In 1998, A.B. Vajpayee became prime minister, and Advani deputy prime minister. In 2001, eight years after the state government amended the notification, the Allahabad High Court decided that the amended notification was invalid, since the High Court had not been consulted, and so the special court in Lucknow had no jurisdiction to proceed on case 198.
It took another four months (June 2001) for the CBI to request the UP chief secretary to rectify the defect in the 1993 notification. And 15 months later, on September 2002, the state government rejected the request. This rejection was not challenged by the CBI. Instead, it filed a supplementary chargesheet against the eight accused in a Rae Bareilly court.
ON MAY 4, 2001, the court had dropped proceedings against 21 persons including Advani, Katyar, Uma Bharti, Ritambara, Joshi and Kalyan Singh, taking the view that there were two sets of accused, the kar sevaks who actually demolished the mosque, and others who instigated them. The reason: “The court thought that it was faced with two alternatives, and chose the lesser alternative of dropping the proceedings against these 21 persons so that the proceedings against the kar sevaks could carry on.”
This order was challenged in the High Court. On May 22, 2010, the High Court upheld the special court judgment. It agreed with the special court that criminal conspiracy was never made out against the eight accused. It was against this order of May 2010 that the CBI approached the Supreme Court.
Now, another seven years later, a division bench of Justices Pinaki Chandra Ghose and Rohinton Nariman has spoken, in effect asking Advani, Joshi, Bharti and others to face prosecution.
The rationale of the court is impeccable. The CBI had filed a joint chargesheet because all the offences were committed in the course of the same transaction. “The evidence for all these offences is almost the same and these offences, therefore, cannot be separated from each other, irrespective of the fact that 49 different FIRs were lodged.”
The court has blamed the CBI for the delay. “...[T]he High Court expected that the defect noticed in the notification would be cured soon after the delivery of the judgment... This, however, did not happen... Instead, the course taken by the CBI has caused great confusion. The filing of the supplementary chargesheet against eight accused persons which is going on separately at Rae Bareilly and the dropping altogether of charges against the 13 accused persons, after the judgment dated 12th February, 2001 has completely derailed the joint trial envisaged and has resulted in a fractured prosecution going on in two places simultaneously based on a joint charge sheet filed by the CBI itself.”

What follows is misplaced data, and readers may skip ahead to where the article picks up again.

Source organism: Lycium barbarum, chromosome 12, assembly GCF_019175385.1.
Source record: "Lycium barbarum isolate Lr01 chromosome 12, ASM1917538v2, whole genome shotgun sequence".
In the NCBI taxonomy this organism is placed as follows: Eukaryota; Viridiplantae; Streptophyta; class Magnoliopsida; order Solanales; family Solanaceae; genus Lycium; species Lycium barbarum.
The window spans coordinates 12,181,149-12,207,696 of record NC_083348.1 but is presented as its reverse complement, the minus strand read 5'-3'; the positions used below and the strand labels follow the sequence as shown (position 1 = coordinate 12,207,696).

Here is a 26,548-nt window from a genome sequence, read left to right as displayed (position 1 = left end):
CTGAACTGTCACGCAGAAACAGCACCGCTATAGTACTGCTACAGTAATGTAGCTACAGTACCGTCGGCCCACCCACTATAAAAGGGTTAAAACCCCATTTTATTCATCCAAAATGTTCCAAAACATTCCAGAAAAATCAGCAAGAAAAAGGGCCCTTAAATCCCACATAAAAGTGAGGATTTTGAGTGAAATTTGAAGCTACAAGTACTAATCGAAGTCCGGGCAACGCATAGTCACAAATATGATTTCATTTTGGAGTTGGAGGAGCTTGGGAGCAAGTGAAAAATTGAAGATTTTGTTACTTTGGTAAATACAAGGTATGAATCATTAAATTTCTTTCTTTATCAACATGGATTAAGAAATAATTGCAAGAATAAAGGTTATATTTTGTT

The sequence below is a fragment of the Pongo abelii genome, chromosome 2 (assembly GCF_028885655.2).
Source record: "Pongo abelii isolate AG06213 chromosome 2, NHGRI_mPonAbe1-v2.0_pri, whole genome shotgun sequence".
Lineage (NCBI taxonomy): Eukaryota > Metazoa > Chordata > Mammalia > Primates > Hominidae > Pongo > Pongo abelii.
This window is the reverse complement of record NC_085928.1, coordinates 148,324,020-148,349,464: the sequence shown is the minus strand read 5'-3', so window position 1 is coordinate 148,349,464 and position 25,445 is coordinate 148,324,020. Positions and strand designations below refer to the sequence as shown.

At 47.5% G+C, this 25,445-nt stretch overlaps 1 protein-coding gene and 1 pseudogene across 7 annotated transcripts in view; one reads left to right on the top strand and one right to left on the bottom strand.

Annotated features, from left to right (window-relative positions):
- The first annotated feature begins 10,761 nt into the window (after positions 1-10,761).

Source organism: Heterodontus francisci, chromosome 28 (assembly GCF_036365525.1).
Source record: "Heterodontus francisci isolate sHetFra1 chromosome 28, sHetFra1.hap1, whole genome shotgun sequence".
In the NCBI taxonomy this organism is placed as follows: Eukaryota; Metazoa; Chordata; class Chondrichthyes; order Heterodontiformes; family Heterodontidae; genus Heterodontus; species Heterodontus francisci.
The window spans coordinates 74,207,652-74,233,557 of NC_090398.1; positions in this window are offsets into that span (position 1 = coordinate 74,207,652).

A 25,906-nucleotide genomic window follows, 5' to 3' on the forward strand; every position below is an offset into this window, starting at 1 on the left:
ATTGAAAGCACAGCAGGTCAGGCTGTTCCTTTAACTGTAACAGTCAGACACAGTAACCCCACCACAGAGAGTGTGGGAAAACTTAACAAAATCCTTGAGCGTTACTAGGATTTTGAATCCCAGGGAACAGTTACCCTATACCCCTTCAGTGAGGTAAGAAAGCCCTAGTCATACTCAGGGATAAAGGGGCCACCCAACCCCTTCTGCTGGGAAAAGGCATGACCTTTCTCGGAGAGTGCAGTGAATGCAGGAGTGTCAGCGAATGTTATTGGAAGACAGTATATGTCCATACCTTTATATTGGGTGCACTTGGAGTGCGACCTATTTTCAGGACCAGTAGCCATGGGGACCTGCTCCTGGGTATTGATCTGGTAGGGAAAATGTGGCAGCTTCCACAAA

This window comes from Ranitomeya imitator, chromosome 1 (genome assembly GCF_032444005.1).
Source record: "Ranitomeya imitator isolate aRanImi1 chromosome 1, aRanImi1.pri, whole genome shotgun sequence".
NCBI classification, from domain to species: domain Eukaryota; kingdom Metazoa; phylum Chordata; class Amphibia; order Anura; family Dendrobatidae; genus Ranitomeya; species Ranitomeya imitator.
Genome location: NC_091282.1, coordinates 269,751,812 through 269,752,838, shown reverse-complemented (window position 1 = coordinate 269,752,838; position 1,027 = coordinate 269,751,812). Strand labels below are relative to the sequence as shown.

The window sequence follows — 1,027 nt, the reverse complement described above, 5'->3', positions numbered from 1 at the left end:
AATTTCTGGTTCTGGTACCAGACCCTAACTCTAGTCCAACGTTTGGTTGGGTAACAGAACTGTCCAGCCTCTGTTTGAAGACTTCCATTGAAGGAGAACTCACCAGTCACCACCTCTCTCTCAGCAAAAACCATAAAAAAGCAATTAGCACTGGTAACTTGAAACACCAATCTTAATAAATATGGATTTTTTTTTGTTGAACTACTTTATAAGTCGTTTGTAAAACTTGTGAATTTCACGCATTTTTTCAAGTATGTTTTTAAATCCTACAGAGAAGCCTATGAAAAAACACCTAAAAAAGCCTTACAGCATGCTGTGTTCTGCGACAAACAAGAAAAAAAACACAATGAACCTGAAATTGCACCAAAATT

So the court has now found a remedy. “... [T]he best course in the present case would be to transfer the proceedings going on at Rae Bareilly to the court of sessions at Lucknow so that a joint trial of all the offences mentioned in the joint charge sheet filed by the CBI against the persons named could proceed.”
In other words, 25 years after the crime was committed, it is back to square one. And now how much longer? The court has directed that the proceedings be fast-tracked. Additional charges will be framed within four weeks. The proceedings will be on a day-to-day basis. The trial judge won’t be transferred till he completes the work. The case shall not be adjourned on any ground except when the court finds it impossible to carry on on that particular date (then the next earliest date). The CBI shall ensure that on every date fixed for evidence, some prosecution witnesses will be present. “The sessions court will complete the trial and deliver the judgment within... two years from the date of receipt of this judgment.”
So in two years, there will be a decision by the trial court. There will be appeal over that to the High Court and maybe further to the Supreme Court. How long will all these take is anyone’s guess.
And how many of the accused will be alive to see the so-called “ends of justice” being met?